Referring first to FIG. 1 of the drawings, the infusion pump embodying the present invention will be seen to comprise a casing 1 within which the drive system embodying the invention is located, the casing 1 including a syringe cradle 2 having a centrally located groove 3 for locating the body of a syringe S (FIG. 3), and a slot 4 for receiving and locating the syringe flange. The syringe S is held in position in the groove 3 by means of a spring loaded syringe clamping arm 5 which is pivotally mounted within a housing 6 extending upwardly from the cradle 2. A syringe actuator 7 is mounted on a pair of tubes 89 for sliding movement along a pair of guide rods 8 supported by the casing 1 and is driven by a driving mechanism located within the casing 1, and which will be described in greater detail below, to engage the plunger of the syringe S to cause the fluid contained in the syringe to be administered in a manner controlled by the central controlling system (FIG. 2) of the pump. The actuator 7 carries a proximity micro switch 9 and a clutch releasing button 10. The proximity microswitch 9 detects when the actuator 7 initially engages the plunger of the syringe so that the pump controller is made aware that contact with the plunger has occurred. The clutch releasing button 10 disengages the drive motor from the drive system to allow the actuator to be freely moved between its operating extremities for the purposes described further below.
The infusion pump casing 1 includes a key pad 11 including the usual array of numerical keys, an enter key, a clear key and a stop key. In addition, several other keys 12 are also provided on the front panel, including:
BATT TEST--enables the charged state of the battery to be ascertained. An associated LED indicates if charging is in progress.
ALARM--enables an alarm to be cancelled. An associated LED flashes when the alarm is tripped.
RUN--enables operation of the pump to commence. An associated LED illuminates when the run button is pressed.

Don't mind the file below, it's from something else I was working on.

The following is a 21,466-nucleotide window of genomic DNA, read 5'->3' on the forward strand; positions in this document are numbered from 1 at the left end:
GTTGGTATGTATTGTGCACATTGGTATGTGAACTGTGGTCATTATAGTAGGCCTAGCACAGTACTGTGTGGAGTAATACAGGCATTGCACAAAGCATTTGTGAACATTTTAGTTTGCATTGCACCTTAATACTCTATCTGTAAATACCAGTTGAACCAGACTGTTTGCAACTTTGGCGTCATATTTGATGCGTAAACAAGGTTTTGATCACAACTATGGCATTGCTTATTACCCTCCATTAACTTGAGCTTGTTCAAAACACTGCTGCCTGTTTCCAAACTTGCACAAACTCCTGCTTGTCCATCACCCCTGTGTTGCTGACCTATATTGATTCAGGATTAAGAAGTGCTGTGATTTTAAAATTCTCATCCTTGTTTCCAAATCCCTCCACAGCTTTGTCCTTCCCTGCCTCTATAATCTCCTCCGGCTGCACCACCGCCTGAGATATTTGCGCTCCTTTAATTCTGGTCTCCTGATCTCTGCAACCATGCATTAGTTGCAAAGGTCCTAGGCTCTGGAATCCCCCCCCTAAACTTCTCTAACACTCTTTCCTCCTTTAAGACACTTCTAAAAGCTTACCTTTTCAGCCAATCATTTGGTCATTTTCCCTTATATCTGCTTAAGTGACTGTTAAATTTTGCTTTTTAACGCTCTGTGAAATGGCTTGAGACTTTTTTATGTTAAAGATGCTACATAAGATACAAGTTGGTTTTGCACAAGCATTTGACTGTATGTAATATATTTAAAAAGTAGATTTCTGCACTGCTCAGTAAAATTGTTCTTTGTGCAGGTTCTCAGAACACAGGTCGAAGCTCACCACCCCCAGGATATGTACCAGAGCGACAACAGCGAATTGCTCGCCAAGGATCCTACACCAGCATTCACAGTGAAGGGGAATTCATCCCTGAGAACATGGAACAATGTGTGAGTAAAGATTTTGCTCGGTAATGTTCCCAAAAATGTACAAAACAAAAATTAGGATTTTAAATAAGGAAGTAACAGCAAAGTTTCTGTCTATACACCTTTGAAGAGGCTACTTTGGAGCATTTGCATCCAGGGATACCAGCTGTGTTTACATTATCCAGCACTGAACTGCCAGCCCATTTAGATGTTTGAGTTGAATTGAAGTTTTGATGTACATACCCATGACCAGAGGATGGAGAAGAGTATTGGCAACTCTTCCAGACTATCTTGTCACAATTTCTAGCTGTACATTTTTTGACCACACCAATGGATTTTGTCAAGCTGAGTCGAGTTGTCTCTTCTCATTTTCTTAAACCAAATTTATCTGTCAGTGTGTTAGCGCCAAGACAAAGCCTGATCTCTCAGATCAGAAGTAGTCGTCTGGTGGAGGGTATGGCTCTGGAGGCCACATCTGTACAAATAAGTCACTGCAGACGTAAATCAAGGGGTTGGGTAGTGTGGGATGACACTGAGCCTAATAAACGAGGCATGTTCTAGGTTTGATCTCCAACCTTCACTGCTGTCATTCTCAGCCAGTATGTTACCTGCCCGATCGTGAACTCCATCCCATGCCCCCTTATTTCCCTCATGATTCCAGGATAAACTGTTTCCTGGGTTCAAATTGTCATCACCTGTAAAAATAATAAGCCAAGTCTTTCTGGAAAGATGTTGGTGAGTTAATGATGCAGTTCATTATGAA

BOLUS--causes bolus infusion, overriding the control program and causing infusion at a rate approximately equal to manual infusion. Again a LED illuminates when the bolus key is pressed.
STOP--stops the pump.
ASSIST--causes the interaction assistance programme to operate.
YES--enables a positive reply to the input.
NO--enables a negative reply to the input.
A liquid crystal diode (LCD) display panel 13 capable of displaying alpha numeric messages for the information of the operator in the manner described below is also provided.
Referring now to FIG. 2 of the drawings, a block diagram of the pump controller circuitry is shown. The central microprocessor 20 is typically a Z80 type and is under the control of EPROM 21, RAM 22, EEPROM 23, a key pad 11 and a clamping arm potentiometer 24 and a syringe actuator position potentiometer 25, via multiplexer 26 and analog to digital converter 27. The controlling microprocessor 20 in turn controls the operation of a drive stepper motor 28 via a stepper driver circuit 29, the LCD display 13, an alarm buzzer 30 and a printer (not shown) via UART 31. The stepper drive circuit 29 is supplied by a power supply 32 which provides a regulated 5 volt output and an eight volt output for the stepper driver from a chargeable battery.